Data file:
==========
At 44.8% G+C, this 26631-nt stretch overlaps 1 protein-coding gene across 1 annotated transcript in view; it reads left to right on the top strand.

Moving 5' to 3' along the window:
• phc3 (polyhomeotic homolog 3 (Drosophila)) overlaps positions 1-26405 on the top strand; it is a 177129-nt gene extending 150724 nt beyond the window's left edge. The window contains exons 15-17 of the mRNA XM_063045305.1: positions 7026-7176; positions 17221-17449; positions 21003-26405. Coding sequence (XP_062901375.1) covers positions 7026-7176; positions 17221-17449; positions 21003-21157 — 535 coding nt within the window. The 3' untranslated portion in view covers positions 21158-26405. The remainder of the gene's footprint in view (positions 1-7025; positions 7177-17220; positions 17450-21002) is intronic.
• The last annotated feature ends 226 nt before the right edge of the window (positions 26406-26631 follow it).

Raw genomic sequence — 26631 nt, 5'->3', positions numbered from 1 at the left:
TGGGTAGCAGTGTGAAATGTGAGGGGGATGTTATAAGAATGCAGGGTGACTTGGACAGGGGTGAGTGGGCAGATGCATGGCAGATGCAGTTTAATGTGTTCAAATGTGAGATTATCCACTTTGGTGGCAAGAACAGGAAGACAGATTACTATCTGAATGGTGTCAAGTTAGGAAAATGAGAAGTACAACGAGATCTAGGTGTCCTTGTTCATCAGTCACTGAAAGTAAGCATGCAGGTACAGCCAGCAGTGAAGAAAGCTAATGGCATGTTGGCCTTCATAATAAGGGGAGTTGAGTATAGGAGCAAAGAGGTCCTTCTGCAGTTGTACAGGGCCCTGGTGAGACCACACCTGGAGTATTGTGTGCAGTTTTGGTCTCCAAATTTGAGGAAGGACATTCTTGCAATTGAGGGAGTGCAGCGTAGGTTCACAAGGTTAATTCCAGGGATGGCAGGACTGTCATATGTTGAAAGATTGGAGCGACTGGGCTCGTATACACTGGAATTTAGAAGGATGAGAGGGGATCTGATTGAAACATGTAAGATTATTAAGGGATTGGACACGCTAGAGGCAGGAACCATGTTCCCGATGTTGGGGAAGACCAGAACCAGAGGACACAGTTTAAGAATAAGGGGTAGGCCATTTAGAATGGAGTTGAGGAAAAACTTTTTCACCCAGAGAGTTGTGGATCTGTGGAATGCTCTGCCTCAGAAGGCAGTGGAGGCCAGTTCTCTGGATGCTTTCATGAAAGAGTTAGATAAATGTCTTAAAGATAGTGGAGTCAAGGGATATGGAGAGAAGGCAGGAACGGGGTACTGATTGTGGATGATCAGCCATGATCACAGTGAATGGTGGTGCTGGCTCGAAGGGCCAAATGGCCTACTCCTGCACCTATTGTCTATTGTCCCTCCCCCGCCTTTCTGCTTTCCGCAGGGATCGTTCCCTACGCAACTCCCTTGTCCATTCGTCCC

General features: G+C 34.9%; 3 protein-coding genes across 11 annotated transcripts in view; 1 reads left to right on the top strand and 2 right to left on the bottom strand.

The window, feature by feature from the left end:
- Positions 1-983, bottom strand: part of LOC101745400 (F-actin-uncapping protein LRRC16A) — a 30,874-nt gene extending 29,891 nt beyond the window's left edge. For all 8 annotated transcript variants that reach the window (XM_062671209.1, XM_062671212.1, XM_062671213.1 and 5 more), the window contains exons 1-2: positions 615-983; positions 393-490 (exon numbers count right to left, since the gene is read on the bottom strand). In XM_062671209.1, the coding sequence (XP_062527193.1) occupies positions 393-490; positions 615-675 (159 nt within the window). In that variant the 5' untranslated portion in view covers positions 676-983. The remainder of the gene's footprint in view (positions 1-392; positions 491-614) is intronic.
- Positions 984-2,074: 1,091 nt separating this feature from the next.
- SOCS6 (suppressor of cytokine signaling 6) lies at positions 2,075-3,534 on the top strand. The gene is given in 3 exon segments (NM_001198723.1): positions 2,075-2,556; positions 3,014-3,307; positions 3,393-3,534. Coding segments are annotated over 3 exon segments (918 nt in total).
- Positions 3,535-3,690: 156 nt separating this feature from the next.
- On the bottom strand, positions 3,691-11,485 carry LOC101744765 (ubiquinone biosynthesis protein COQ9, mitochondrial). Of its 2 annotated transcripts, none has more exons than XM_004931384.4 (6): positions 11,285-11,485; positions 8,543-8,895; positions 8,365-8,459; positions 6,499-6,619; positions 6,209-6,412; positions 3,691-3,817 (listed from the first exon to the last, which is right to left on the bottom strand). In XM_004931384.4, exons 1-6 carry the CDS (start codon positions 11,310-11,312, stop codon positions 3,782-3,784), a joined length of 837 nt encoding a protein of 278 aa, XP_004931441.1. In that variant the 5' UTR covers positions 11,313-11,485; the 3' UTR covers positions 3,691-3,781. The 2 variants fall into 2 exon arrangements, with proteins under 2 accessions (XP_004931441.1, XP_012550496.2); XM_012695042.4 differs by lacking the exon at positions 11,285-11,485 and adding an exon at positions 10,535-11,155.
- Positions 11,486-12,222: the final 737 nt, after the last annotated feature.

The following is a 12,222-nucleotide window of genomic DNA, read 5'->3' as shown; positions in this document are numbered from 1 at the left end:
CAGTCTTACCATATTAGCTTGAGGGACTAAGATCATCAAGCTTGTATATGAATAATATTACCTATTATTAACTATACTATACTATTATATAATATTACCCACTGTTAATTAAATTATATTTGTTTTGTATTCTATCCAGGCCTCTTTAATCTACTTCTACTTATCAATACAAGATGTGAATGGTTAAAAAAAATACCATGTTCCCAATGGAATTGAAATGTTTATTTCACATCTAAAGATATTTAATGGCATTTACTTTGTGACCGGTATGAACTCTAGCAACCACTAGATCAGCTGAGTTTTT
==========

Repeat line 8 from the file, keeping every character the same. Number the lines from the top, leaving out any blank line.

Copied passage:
The window, feature by feature from the left end: